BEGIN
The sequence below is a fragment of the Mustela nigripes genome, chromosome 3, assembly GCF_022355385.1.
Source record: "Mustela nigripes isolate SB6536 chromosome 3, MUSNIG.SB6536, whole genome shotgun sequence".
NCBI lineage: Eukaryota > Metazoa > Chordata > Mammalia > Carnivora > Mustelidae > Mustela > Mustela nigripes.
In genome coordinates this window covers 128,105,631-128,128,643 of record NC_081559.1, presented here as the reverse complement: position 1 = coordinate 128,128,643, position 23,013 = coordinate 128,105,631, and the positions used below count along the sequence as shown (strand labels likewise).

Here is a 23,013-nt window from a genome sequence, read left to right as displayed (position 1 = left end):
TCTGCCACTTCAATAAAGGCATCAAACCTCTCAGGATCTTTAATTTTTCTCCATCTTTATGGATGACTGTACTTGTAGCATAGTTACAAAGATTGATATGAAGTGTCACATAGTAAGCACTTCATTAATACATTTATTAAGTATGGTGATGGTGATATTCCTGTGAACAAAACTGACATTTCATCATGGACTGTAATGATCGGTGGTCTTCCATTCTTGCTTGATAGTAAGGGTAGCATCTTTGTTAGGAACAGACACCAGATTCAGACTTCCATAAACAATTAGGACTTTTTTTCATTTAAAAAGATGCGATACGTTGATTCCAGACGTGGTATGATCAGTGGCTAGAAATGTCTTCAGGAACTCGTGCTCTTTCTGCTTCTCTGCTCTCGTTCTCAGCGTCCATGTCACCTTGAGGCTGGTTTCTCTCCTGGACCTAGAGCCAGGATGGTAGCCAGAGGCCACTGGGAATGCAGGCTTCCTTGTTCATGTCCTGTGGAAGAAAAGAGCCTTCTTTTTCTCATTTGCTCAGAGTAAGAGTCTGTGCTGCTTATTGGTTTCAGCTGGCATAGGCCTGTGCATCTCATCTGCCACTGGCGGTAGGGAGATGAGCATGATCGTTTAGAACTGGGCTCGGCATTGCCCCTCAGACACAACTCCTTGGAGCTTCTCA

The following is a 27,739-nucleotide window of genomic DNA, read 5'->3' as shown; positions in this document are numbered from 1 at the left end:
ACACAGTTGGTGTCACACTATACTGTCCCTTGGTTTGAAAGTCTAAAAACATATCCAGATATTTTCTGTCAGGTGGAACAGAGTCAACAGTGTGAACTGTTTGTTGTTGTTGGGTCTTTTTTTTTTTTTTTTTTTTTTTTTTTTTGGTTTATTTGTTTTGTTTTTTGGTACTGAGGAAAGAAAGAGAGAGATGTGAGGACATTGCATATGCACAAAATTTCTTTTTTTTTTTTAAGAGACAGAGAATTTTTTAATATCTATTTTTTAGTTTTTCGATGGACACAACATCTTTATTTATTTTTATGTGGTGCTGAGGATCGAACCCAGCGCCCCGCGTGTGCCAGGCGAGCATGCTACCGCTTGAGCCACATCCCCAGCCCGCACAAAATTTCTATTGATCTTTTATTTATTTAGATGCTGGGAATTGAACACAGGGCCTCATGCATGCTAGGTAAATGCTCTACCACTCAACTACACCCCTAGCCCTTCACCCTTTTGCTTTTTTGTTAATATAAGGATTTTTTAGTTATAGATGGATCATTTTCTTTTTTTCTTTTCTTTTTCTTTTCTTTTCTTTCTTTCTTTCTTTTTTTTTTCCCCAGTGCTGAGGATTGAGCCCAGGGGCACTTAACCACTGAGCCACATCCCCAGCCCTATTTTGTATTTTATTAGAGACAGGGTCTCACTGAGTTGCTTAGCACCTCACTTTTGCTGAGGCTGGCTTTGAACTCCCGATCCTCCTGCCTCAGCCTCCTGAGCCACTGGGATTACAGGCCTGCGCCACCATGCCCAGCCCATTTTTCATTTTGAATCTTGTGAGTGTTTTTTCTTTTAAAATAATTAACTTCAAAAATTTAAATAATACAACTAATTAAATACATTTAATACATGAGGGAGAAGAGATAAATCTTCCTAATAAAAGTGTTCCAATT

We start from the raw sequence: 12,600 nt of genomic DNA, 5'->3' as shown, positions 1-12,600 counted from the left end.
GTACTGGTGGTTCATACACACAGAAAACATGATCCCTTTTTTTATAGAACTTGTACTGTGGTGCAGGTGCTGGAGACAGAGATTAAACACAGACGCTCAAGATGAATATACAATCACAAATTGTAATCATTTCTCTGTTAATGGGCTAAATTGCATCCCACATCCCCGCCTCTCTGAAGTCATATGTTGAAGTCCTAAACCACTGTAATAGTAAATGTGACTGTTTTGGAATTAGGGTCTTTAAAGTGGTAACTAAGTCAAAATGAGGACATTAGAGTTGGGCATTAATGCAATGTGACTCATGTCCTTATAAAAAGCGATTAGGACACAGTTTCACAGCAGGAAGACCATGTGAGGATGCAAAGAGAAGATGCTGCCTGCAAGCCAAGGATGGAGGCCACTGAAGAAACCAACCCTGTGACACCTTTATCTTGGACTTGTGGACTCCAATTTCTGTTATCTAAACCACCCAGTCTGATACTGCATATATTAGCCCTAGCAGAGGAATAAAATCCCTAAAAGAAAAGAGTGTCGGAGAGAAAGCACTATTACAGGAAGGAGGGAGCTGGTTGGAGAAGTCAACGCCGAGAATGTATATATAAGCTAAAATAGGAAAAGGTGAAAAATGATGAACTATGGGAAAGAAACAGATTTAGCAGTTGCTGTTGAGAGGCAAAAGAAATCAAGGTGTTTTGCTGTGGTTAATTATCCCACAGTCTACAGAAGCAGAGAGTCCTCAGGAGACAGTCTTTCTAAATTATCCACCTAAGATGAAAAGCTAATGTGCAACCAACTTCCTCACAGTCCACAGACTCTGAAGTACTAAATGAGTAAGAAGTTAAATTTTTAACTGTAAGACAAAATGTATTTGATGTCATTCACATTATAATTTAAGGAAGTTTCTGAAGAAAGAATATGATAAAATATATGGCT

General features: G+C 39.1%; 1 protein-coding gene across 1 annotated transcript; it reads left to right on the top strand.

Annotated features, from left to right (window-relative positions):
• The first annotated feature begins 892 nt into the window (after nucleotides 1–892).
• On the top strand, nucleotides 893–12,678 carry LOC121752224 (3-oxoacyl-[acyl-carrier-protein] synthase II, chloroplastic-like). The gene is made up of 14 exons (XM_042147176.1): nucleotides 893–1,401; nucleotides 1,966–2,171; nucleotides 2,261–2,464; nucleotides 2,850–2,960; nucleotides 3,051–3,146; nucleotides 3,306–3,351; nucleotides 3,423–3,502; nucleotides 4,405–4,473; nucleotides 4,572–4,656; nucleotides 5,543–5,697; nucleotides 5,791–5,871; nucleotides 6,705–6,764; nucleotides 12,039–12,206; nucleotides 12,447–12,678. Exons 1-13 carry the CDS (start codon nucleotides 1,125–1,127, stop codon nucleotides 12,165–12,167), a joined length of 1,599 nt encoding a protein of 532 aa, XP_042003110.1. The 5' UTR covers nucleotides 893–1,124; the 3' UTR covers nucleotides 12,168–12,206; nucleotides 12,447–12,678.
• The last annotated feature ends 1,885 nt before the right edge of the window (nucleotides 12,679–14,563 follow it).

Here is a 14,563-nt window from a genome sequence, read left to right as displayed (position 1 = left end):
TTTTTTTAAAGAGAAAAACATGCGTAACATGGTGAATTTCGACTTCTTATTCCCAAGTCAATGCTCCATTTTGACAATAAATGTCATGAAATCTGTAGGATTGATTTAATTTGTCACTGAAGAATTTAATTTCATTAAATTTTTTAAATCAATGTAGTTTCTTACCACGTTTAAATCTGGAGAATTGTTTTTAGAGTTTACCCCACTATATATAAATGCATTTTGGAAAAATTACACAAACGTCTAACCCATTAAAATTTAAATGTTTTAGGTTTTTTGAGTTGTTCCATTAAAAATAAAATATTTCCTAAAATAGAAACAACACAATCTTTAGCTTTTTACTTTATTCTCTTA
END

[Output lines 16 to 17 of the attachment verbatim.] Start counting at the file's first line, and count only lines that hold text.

Here is a 14,563-nt window from a genome sequence, read left to right as displayed (position 1 = left end):
TTTTTTTAAAGAGAAAAACATGCGTAACATGGTGAATTTCGACTTCTTATTCCCAAGTCAATGCTCCATTTTGACAATAAATGTCATGAAATCTGTAGGATTGATTTAATTTGTCACTGAAGAATTTAATTTCATTAAATTTTTTAAATCAATGTAGTTTCTTACCACGTTTAAATCTGGAGAATTGTTTTTAGAGTTTACCCCACTATATATAAATGCATTTTGGAAAAATTACACAAACGTCTAACCCATTAAAATTTAAATGTTTTAGGTTTTTTGAGTTGTTCCATTAAAAATAAAATATTTCCTAAAATAGAAACAACACAATCTTTAGCTTTTTACTTTATTCTCTTA